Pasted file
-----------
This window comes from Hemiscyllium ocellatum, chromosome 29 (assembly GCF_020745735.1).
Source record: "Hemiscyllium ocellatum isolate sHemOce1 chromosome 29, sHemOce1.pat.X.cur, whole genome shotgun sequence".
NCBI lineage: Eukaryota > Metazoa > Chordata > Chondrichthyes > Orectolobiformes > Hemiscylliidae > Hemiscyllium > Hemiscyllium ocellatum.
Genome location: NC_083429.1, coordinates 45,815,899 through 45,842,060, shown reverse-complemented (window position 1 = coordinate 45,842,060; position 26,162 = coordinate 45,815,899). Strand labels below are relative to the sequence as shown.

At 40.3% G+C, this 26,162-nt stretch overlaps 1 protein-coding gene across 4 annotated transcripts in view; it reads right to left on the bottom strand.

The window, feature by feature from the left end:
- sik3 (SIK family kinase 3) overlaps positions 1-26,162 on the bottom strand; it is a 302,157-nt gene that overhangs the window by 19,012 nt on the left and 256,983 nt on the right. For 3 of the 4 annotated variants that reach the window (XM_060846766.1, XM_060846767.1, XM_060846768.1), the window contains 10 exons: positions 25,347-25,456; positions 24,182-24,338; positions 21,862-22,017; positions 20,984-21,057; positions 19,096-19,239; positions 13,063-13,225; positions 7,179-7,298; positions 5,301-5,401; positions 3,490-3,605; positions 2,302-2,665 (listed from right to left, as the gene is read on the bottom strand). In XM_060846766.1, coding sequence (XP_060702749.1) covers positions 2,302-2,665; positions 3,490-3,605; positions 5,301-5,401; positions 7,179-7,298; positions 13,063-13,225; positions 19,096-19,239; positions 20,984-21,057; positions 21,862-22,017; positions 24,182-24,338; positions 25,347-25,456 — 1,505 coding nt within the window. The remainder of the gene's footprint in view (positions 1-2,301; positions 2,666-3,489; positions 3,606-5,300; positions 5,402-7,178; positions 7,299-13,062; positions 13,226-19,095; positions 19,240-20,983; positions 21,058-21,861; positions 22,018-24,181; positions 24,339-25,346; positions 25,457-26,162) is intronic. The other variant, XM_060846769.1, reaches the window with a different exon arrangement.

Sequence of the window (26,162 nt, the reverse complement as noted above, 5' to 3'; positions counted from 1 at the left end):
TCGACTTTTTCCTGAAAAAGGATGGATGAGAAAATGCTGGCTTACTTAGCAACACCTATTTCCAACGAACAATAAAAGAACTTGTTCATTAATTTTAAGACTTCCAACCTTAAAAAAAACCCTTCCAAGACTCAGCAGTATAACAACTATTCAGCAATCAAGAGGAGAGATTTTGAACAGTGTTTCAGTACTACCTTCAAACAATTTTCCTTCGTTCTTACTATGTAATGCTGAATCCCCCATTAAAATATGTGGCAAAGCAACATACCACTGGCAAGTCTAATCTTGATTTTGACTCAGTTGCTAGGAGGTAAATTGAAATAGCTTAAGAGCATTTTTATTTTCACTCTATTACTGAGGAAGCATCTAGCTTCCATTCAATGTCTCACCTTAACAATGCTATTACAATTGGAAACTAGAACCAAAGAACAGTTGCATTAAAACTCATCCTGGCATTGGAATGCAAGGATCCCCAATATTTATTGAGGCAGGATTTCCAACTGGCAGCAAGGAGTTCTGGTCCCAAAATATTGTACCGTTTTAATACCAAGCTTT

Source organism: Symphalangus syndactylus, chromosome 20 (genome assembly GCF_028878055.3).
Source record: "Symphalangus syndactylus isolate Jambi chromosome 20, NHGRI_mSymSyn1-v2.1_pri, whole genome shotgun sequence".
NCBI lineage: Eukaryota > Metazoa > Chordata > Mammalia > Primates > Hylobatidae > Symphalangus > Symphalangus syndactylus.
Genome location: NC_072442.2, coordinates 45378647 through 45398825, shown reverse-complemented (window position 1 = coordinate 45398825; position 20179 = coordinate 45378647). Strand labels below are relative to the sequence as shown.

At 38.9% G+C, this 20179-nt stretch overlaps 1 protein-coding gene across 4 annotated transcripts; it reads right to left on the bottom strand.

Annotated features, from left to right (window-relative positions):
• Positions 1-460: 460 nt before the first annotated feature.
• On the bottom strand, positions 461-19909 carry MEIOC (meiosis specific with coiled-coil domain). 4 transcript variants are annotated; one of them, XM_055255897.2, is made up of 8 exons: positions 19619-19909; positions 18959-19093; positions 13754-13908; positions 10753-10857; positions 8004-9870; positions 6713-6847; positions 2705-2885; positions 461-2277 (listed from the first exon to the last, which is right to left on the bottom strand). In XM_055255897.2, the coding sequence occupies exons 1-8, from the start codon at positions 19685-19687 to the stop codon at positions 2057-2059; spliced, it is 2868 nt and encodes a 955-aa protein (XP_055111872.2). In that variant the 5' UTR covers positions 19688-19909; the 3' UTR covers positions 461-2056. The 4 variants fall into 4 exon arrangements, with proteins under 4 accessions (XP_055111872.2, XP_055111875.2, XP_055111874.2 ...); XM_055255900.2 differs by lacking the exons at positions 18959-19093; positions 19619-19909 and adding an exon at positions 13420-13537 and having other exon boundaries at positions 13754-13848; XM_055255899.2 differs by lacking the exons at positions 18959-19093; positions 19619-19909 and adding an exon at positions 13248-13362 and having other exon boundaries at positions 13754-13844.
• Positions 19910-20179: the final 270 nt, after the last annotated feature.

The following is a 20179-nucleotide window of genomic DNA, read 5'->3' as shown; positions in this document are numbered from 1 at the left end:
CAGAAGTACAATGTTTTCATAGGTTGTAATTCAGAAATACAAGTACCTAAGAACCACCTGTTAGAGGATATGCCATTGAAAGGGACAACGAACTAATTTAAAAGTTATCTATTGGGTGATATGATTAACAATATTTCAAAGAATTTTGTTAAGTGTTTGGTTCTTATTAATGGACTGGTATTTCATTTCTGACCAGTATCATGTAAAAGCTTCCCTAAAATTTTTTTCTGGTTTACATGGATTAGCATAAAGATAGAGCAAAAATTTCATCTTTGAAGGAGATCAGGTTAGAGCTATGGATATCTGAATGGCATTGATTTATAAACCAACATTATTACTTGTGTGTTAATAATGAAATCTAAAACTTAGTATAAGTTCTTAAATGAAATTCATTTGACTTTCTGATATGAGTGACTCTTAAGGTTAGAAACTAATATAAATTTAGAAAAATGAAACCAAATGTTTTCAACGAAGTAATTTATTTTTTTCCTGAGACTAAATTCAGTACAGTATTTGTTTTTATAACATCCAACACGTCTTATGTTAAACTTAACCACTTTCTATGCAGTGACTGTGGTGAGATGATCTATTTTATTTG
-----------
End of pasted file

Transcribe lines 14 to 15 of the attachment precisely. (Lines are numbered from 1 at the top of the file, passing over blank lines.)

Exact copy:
At 38.9% G+C, this 20179-nt stretch overlaps 1 protein-coding gene across 4 annotated transcripts; it reads right to left on the bottom strand.

Annotated features, from left to right (window-relative positions):